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Was hoping someone might explain how leaseholds come to an end, I’ve been googling for ages but seem no closer to finding an answer. Example: Leasehold 50,000 Annual rent 20,000 Free of tie lease 10 years

This seems an ideal form of LH, and one that I have started to look into as a more immediate way of getting started. But at the end of the ten years? What happens? Are you entitled to any of that initial money put down? Should that just be considered a large upfront deposit? Or do you get that money by selling on the LH? Is there any incentive for the landowner to extend the lease another 10 years? Is there another major cost?

I would love any input as I can’t be looking at this correctly. It’s either highly advantageous to the landowner or fair for both?

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    No need to apologise : ) Good question! – marktristan Feb 28 at 15:50
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Any aspects of UK property law specifically about pubs I don’t know, but from having researched domestic leasehold for both personal and professional reasons I can tell you:

At the end of a lease, the property reverts to the freehold owner.

As for being entitled to any money back / the 'deposit' aspect, no there’s none of that. And a lease with no time left to run has zero resale value.

Usually for residential property you would be unwise to consider a leasehold less than 100 years. Below 80 years most mortgage companies would not lend on it.

There's no incentive for the freehold owner to extend the lease – the incentive is very much for them to allow it to expire.

As leaseholder you do get some legal rights to extend your lease – which rights you have depend on the property type, how long you've owned the leasehold, how long it was leased for in the first place, among other issues. Extending the lease is done through a solicitor. However, the cost of doing so typically runs into the thousands of pounds and, crucially, rises exponentially as the lease term runs down.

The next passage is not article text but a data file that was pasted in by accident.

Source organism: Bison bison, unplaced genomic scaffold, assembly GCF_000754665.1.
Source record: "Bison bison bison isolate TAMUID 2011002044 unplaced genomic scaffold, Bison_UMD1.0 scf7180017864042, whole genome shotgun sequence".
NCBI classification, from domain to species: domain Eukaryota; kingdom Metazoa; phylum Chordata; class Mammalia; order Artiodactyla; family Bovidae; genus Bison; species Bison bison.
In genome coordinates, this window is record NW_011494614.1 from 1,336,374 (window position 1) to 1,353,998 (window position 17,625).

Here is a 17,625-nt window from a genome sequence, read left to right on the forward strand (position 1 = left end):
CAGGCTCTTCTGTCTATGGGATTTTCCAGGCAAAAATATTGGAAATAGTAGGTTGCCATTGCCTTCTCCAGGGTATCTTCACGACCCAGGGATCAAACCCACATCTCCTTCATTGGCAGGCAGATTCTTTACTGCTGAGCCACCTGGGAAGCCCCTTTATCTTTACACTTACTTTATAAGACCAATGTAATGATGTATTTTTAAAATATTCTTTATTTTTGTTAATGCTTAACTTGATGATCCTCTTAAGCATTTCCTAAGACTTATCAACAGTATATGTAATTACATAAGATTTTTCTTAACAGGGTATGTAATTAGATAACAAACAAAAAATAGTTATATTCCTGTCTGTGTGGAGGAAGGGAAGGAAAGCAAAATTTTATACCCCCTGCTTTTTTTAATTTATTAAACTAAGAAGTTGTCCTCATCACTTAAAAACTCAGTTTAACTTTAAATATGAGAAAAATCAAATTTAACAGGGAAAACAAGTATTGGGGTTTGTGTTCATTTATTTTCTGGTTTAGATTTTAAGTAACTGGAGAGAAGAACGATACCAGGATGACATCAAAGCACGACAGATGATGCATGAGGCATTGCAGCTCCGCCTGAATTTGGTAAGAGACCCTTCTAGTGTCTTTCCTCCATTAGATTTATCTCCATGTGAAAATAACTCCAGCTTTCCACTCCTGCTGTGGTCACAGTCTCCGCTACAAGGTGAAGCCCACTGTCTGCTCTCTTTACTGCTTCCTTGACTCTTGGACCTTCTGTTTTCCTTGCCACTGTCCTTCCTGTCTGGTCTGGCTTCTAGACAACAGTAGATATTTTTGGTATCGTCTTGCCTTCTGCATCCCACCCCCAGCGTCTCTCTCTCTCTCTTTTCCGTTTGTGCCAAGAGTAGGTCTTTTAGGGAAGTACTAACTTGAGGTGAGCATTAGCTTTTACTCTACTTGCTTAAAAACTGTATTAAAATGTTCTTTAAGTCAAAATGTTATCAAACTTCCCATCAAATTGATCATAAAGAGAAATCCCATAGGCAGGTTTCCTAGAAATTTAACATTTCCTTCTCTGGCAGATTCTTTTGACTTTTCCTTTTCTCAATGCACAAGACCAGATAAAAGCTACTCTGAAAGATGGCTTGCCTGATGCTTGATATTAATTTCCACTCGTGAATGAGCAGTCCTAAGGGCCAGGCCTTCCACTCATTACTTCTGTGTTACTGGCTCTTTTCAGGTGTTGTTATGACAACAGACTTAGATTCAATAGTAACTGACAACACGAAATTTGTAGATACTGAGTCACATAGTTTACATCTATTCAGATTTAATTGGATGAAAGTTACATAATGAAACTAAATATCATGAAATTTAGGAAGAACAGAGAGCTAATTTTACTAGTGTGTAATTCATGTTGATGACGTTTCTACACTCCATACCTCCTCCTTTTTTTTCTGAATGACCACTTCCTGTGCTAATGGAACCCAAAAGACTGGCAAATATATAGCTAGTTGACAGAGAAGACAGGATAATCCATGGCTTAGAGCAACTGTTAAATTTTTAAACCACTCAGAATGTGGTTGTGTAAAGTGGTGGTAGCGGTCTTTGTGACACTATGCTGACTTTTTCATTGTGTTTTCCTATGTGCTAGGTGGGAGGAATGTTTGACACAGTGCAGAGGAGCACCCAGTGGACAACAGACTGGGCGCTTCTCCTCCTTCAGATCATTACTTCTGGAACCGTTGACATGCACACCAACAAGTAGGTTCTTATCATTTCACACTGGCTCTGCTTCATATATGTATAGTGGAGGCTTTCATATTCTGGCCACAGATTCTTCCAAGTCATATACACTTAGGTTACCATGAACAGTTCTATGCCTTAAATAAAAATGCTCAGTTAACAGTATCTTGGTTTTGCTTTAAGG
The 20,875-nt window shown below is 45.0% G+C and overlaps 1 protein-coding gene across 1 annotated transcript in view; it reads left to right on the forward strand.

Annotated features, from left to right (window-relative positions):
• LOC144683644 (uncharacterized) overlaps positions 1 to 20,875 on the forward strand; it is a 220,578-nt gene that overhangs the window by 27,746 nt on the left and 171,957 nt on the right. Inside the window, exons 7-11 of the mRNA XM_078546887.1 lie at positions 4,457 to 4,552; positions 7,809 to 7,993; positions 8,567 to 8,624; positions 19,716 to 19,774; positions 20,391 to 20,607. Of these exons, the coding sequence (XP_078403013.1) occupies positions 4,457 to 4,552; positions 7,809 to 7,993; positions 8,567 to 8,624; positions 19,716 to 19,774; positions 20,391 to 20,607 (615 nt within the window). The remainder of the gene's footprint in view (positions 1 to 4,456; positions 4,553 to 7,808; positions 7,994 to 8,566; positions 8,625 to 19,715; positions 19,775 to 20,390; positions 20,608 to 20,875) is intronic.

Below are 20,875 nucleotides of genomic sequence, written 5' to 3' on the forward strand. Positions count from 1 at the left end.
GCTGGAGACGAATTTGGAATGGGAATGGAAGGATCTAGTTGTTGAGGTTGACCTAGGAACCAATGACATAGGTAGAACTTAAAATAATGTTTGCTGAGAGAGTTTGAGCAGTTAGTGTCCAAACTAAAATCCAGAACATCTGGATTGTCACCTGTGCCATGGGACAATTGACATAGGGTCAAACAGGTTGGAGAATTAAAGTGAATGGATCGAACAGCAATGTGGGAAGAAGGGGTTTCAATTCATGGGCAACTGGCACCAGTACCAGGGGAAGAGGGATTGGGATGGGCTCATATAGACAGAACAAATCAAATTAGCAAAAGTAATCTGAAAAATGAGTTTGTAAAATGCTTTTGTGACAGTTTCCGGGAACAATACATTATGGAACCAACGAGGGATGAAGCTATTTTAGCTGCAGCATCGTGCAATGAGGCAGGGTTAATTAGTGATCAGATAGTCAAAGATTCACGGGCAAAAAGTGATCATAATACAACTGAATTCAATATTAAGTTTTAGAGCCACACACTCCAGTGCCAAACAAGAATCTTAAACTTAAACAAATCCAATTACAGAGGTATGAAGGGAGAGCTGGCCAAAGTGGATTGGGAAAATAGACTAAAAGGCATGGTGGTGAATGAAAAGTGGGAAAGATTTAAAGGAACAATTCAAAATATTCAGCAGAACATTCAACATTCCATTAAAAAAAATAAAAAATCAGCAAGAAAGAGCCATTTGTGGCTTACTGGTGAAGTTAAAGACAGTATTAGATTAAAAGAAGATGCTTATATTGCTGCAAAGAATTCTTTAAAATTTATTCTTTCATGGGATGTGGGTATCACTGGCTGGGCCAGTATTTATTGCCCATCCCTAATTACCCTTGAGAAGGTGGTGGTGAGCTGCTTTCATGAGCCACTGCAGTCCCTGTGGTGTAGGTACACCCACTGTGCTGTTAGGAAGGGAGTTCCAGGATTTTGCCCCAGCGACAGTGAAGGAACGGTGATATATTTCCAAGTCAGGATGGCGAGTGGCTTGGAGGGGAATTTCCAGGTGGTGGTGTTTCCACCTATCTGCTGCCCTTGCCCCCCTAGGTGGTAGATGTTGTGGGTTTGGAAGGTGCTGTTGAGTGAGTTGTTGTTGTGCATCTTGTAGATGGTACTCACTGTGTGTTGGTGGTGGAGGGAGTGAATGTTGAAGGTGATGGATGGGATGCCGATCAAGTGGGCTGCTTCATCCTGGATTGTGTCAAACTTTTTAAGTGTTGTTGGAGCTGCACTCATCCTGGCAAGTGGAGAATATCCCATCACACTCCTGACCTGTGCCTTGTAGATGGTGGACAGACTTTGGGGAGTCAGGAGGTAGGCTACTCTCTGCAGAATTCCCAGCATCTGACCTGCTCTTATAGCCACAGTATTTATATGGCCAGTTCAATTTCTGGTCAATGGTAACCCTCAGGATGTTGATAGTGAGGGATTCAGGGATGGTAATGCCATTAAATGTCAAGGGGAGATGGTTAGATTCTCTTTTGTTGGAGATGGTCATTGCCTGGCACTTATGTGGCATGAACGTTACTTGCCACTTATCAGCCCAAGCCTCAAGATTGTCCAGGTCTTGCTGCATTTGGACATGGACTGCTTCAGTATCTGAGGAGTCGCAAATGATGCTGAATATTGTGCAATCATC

Fundamentally, with leasehold you are purchasing the right to 'own' a property but for a finite period. Therefore only very long leases have stable value and could be considered an asset in the property market. Short leases are cheap because they are effectively a depreciating asset, and the cost of extending them is rising as their value is falling.

How this applies to the economics of leasing a pub, whether the term / cost / ground rent are normal for the pub business, and whether this deal is good or not, are out of scope for this answer; but in terms of addressing your concerns about the nature of leasehold I hope this is helpful.

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At the end of the 10 year lease, you have two choices:

  • Negotiate a new lease with the freeholder, or
  • Hand the keys back and walk away.

A lease is essentially the right to occupy the property for a fixed period. Once that right ends, you have nothing. That's why you sometimes see "end of lease" sales in businesses. They couldn't reach agreement with the freeholder, and they are shutting down that outlet.

Be aware that some business leases are "maintaining leases". The leaseholder is responsible for all the maintenance on the building, and it must be handed back in as good a state as when it was taken on.

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